WaPo’s offering this as evidence that the public’s trending back towards security and away from privacy after Snowden’s heyday in 2013. It’s true, there is more support now for the former than there was 14 months ago; if Rand Paul was thinking of making opposition to the NSA a key piece of his campaign, this might give him pause. I think it’s more interesting, though, to see how strongly pro-security the public remained even after the surveillance bombshells first started bursting. Today, 63 percent say investigating terror is more important versus 32 percent who say it’s more important to prevent the government from intruding on privacy. In 2013, after the Snowden revelations, that split was … 57/39. Even at the height of public concern about the NSA, prioritizing privacy couldn’t crack 40 percent. Hmmm.

If that result displeases you, take heart in two facts. One: While you’ve lost ground, you haven’t lost as much as you might have expected to. After 18 months of worries about ISIS, and just two weeks after a horrible massacre in Paris, the split on security and privacy is pretty much where it was in 2013. Opinion on this subject may have hardened to the point where it’s largely impervious to new terror threats. Two: The partisan split is bound to change if/when the White House is back in Republican hands.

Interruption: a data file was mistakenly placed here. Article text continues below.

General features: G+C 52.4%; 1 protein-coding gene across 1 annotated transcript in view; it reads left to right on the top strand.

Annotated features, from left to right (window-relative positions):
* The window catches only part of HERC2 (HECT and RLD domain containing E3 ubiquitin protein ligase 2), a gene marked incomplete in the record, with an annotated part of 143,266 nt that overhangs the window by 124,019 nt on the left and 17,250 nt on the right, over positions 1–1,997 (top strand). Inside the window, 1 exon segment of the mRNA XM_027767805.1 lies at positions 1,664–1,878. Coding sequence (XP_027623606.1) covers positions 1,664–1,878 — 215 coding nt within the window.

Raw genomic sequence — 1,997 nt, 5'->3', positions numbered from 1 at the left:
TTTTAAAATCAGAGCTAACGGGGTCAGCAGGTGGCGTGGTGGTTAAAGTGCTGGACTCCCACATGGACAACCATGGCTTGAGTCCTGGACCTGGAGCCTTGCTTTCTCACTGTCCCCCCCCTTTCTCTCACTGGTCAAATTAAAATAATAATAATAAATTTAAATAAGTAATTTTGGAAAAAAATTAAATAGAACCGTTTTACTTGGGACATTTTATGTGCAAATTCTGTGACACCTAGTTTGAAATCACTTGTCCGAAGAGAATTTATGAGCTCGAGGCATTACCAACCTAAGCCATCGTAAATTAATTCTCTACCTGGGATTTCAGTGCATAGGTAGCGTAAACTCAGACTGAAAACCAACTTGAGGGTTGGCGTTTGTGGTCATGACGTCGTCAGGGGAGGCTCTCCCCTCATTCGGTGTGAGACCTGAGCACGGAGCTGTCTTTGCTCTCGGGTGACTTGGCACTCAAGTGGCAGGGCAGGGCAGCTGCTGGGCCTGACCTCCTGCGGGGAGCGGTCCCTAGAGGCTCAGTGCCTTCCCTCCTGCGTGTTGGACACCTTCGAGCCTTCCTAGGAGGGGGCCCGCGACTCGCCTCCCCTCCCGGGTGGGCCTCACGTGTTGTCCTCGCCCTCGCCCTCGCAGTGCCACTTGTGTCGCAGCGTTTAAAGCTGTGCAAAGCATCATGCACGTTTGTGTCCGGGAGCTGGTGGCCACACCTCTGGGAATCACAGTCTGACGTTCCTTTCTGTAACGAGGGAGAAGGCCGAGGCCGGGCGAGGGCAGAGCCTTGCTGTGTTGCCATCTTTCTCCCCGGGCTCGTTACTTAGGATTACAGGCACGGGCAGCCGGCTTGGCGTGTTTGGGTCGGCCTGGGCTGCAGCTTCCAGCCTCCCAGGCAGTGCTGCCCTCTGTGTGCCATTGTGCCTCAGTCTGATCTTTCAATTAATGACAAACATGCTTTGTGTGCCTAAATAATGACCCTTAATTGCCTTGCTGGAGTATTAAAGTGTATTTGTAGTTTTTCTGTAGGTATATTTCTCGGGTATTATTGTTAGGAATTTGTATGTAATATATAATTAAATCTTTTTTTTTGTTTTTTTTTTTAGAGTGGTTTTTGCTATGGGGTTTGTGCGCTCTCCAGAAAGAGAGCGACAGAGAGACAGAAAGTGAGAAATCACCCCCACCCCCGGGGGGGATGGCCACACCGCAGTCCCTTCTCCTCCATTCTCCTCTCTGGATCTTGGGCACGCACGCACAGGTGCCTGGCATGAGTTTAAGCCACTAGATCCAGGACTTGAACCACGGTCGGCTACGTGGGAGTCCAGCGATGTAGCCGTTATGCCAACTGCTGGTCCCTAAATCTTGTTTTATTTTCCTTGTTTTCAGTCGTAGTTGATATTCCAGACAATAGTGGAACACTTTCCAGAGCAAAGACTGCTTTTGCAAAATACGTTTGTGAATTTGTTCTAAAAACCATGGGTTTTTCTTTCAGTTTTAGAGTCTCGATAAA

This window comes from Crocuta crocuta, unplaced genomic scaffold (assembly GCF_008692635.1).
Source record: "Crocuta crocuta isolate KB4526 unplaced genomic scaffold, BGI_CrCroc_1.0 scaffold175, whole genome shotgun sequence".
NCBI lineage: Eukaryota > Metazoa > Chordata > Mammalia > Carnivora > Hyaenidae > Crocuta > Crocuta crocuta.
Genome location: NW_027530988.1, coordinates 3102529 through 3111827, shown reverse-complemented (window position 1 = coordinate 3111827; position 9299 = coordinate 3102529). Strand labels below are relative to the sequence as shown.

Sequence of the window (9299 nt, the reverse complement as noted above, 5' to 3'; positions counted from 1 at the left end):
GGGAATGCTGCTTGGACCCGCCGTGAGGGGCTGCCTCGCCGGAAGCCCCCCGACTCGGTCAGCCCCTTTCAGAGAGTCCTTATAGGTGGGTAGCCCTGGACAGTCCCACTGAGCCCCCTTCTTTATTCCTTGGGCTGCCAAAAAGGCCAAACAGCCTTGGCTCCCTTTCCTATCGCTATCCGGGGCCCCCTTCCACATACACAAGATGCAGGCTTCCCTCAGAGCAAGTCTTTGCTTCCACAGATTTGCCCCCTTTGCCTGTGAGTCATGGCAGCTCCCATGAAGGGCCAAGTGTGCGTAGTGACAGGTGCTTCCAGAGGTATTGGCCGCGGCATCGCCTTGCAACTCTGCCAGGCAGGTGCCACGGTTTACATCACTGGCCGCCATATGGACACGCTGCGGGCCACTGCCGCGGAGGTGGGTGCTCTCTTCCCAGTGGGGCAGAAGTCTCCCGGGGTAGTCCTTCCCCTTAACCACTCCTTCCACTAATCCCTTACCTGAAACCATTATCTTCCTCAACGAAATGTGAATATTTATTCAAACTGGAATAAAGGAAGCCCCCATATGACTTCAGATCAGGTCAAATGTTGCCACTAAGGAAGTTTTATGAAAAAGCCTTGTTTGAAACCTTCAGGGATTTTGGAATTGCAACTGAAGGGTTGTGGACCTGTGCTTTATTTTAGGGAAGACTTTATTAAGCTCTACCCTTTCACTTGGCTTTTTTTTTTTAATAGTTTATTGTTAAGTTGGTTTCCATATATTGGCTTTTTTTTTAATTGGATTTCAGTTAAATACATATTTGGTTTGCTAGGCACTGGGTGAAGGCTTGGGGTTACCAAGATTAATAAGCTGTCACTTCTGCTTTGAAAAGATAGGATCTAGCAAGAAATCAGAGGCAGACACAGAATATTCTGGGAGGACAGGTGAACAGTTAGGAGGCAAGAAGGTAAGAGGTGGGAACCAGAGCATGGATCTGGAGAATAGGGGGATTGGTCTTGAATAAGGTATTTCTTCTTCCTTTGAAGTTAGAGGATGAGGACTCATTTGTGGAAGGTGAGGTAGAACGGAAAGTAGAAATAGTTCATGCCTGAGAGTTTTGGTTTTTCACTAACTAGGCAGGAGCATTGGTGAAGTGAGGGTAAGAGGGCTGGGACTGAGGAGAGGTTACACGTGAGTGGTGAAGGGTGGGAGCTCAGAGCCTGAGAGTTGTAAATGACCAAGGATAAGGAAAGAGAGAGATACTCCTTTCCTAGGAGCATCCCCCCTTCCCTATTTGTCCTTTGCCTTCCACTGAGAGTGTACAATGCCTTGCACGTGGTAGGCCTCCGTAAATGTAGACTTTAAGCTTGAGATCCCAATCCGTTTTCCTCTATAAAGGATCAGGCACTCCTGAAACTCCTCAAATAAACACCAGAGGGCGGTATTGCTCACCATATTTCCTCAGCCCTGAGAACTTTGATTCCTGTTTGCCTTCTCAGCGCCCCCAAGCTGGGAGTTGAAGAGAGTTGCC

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Democrats are even more gung ho about prioritizing counterterror over privacy than Republicans are, but partly that’s because they trust Obama to be conscientious about maintaining the balance. Put Ted Cruz in charge and see what happens to the numbers then. Democrats will immediately become more skeptical; Republicans who’ve come to sympathize with civil libertarian concerns partly due to distrust of O will surge back towards security. The topline numbers might not move much but I’ll bet they’ll move a bit towards privacy as liberals suddenly decide that questioning authority is cool again.

Dig down in the crosstabs and you’ll find two fascinating demographic divides. First, gender:

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And age:

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A 23-point spread between young adults and seniors. Wow. That’s good news for Team Rand insofar as they’re hoping to attract younger voters to his campaign, not so good news insofar as seniors are the GOP’s base. The gender divide is more interesting, though: Why would women be so much more likely than men to prioritize counterterror over privacy? Reminds me of the huge gender gap in last week’s YouGov poll on Charlie Hebdo and whether publications should engage in religious blasphemy. Men were consistently much more likely to side with those who publish provocative images than women were. I wonder if there’s a connection there: If you worry about security, it stands to reason that you might want to do everything you can to reduce the threat of terror — whether that means subordinating privacy interests or discouraging magazines like Charlie Hebdo from provoking the aggrieved. Or, since we’re playing armchair psychologist, maybe it’s a function of women being comparatively more communitarian than men are. Men side more with the individual who wants to publish offensive cartoons and with the individual who wants to be free of government surveillance. Women, more concerned about the threat to the public at large, are willing to prioritize those individual concerns a bit less. Or so you might think. Any other explanations? None of these are very satisfying.